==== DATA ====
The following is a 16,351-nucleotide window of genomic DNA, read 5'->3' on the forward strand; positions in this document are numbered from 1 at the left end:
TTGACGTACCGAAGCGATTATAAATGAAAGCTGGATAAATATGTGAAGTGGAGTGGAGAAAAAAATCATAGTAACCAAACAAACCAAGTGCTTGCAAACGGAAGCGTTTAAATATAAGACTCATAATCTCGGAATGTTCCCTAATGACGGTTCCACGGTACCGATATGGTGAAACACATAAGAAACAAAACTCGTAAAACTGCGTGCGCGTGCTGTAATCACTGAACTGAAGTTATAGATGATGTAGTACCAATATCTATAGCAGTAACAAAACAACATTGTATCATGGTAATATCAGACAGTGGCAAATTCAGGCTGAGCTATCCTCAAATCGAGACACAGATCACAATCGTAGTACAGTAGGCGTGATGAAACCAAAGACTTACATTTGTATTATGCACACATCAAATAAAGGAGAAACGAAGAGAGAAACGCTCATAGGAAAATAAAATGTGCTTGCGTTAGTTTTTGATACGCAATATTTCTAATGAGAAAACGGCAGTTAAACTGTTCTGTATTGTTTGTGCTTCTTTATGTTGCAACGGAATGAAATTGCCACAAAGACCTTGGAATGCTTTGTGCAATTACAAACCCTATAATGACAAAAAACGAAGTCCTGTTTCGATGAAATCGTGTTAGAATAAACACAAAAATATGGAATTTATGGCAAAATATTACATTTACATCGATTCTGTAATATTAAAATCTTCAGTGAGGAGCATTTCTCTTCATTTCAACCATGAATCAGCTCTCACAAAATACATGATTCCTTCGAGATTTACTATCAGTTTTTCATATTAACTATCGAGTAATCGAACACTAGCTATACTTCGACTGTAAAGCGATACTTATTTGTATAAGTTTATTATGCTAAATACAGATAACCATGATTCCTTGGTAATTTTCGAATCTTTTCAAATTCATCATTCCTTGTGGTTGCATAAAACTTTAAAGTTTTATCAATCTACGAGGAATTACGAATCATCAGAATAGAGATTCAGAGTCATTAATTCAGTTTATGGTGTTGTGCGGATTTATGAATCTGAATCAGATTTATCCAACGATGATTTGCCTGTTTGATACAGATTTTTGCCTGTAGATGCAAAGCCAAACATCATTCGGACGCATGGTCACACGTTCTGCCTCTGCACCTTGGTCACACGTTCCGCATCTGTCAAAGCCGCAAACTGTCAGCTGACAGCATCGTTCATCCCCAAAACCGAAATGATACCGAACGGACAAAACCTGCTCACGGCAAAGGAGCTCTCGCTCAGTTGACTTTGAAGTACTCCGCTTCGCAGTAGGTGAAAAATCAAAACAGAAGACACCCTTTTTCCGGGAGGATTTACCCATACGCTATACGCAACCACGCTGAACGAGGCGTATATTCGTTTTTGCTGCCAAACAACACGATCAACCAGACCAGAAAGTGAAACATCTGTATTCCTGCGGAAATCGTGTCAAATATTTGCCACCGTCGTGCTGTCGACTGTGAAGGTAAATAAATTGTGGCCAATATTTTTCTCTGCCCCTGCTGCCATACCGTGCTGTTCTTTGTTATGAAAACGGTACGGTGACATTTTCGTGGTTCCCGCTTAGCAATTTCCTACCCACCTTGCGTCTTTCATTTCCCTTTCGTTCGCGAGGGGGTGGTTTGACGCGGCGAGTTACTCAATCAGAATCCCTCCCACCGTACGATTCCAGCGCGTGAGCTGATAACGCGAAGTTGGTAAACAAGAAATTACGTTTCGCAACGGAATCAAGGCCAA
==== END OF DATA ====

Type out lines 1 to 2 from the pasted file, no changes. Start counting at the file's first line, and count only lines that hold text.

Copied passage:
The following is a 16,351-nucleotide window of genomic DNA, read 5'->3' on the forward strand; positions in this document are numbered from 1 at the left end:
TTGACGTACCGAAGCGATTATAAATGAAAGCTGGATAAATATGTGAAGTGGAGTGGAGAAAAAAATCATAGTAACCAAACAAACCAAGTGCTTGCAAACGGAAGCGTTTAAATATAAGACTCATAATCTCGGAATGTTCCCTAATGACGGTTCCACGGTACCGATATGGTGAAACACATAAGAAACAAAACTCGTAAAACTGCGTGCGCGTGCTGTAATCACTGAACTGAAGTTATAGATGATGTAGTACCAATATCTATAGCAGTAACAAAACAACATTGTATCATGGTAATATCAGACAGTGGCAAATTCAGGCTGAGCTATCCTCAAATCGAGACACAGATCACAATCGTAGTACAGTAGGCGTGATGAAACCAAAGACTTACATTTGTATTATGCACACATCAAATAAAGGAGAAACGAAGAGAGAAACGCTCATAGGAAAATAAAATGTGCTTGCGTTAGTTTTTGATACGCAATATTTCTAATGAGAAAACGGCAGTTAAACTGTTCTGTATTGTTTGTGCTTCTTTATGTTGCAACGGAATGAAATTGCCACAAAGACCTTGGAATGCTTTGTGCAATTACAAACCCTATAATGACAAAAAACGAAGTCCTGTTTCGATGAAATCGTGTTAGAATAAACACAAAAATATGGAATTTATGGCAAAATATTACATTTACATCGATTCTGTAATATTAAAATCTTCAGTGAGGAGCATTTCTCTTCATTTCAACCATGAATCAGCTCTCACAAAATACATGATTCCTTCGAGATTTACTATCAGTTTTTCATATTAACTATCGAGTAATCGAACACTAGCTATACTTCGACTGTAAAGCGATACTTATTTGTATAAGTTTATTATGCTAAATACAGATAACCATGATTCCTTGGTAATTTTCGAATCTTTTCAAATTCATCATTCCTTGTGGTTGCATAAAACTTTAAAGTTTTATCAATCTACGAGGAATTACGAATCATCAGAATAGAGATTCAGAGTCATTAATTCAGTTTATGGTGTTGTGCGGATTTATGAATCTGAATCAGATTTATCCAACGATGATTTGCCTGTTTGATACAGATTTTTGCCTGTAGATGCAAAGCCAAACATCATTCGGACGCATGGTCACACGTTCTGCCTCTGCACCTTGGTCACACGTTCCGCATCTGTCAAAGCCGCAAACTGTCAGCTGACAGCATCGTTCATCCCCAAAACCGAAATGATACCGAACGGACAAAACCTGCTCACGGCAAAGGAGCTCTCGCTCAGTTGACTTTGAAGTACTCCGCTTCGCAGTAGGTGAAAAATCAAAACAGAAGACACCCTTTTTCCGGGAGGATTTACCCATACGCTATACGCAACCACGCTGAACGAGGCGTATATTCGTTTTTGCTGCCAAACAACACGATCAACCAGACCAGAAAGTGAAACATCTGTATTCCTGCGGAAATCGTGTCAAATATTTGCCACCGTCGTGCTGTCGACTGTGAAGGTAAATAAATTGTGGCCAATATTTTTCTCTGCCCCTGCTGCCATACCGTGCTGTTCTTTGTTATGAAAACGGTACGGTGACATTTTCGTGGTTCCCGCTTAGCAATTTCCTACCCACCTTGCGTCTTTCATTTCCCTTTCGTTCGCGAGGGGGTGGTTTGACGCGGCGAGTTACTCAATCAGAATCCCTCCCACCGTACGATTCCAGCGCGTGAGCTGATAACGCGAAGTTGGTAAACAAGAAATTACGTTTCGCAACGGAATCAAGGCCAA